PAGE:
Payment on accounts

HMRC Payment on accounts (for self-assessment) are payments you make in advance on your tax bill, which includes Class 4 National Insurance, if you are working for yourself.

Running your own show as a sole trader holds many benefits and one of them is that at first, you don’t have to pay taxes on the profit you make until the year ends. This is the exact opposite of someone who makes a living while being taxed through the PAYE system where taxes are deducted from their salary from day one.  In case of the self-employed HMRC must wait a year before they get the tax due. So, if your tax bill is less than £1000, no advance tax to pay if is above then what the tax needs to be paid are twice amount in the tax year ie the tax that would be payable or expected profit for the second year will need to be paid now with the current tax due, this allows HMRC to get your tax lability for the second year in advance.

It’s worth nothing though that self-employed individuals do need to make additional self-assessment payments – this is what we call ‘payment on account’ – i.e. payments you make in advance to clear any tax dues for future years.

When do I need to make payment on account and how do I know I have to make them?

Payments on account are made to HM Revenues and Customs (HMRC) twice a year and nearly all sole traders pay them to help spread out the cost of their tax bill.

When you make the two payments on account every year, you also need to keep in mind a few exceptions:

  • You had a self-assessment tax bill from the previous year which amounted to less than £1,000;
  • You paid more than 80% of last year’s tax owed – either through interest deduction on savings (via your bank) or through your tax code.

Another important aspect of payment on account is that the bi-annual payments are 50% of your tax bill from last year, with payments being due on January 31 and July 31, before midnight.

In case there are still tax payments left once you have made your payment on account for self-assessment, you must make a ‘balancing payment’ by January 31 next year, before midnight.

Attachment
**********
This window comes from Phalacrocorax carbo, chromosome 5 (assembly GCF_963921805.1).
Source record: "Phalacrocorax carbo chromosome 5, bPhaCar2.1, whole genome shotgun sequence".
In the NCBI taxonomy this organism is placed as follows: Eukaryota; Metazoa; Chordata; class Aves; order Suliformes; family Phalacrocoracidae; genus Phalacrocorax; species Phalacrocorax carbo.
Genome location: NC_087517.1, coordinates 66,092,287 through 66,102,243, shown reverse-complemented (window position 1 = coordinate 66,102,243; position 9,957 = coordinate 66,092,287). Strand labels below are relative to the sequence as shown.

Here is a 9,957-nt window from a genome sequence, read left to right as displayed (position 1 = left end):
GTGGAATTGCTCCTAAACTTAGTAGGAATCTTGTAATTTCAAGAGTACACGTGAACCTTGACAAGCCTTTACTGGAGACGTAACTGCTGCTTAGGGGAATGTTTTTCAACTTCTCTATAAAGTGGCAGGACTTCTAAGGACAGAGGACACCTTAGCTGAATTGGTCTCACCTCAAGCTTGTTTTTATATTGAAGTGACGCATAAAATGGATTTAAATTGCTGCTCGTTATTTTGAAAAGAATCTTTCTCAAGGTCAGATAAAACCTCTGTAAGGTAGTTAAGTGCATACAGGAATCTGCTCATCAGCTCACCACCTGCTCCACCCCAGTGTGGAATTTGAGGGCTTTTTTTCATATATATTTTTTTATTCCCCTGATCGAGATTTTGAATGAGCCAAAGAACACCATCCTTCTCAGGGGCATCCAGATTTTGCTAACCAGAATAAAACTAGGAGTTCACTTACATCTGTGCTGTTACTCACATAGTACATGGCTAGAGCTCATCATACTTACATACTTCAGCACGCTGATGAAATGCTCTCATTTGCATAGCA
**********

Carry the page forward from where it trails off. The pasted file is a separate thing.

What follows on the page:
As we pointed out earlier, not every self-employed individual is required to make payments on account. In fact, some sole traders pay only what is owed by January 31 after the tax year has come to an end.

Therefore, just to quickly reiterate: payments on account for self-assessment are due if your last year’s self-assessment tax bill was more than £1,000 and you have not already paid more than 80% of the tax you owe at source.

What to do if I’m late on payments?

Failure to pay the entire tax bill by January 31, midnight, will lead to interest charges on the amount owed. If you believe that you may not be able to make your payment on account by this date, you need to inform HMRC at the earliest so that a “Time to pay” agreement can be put in place. This protects you in a way because if your tax bill comes up to, say, £20,000, then you won’t have to live through the ordeal of trying to pay an extra £10,000 to clear your first payment on account.

Adam Accountancy are well versed in payment on account procedures. Talk to us now to determine how much your payment on account is.

Further knowledge from https://adamaccountancy.co.uk/cis-construction-industry-scheme/HMRC can be found by clicking here 

 

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Published On: April 12th, 2023 / Total Views: 278 / Daily Views: 1 /

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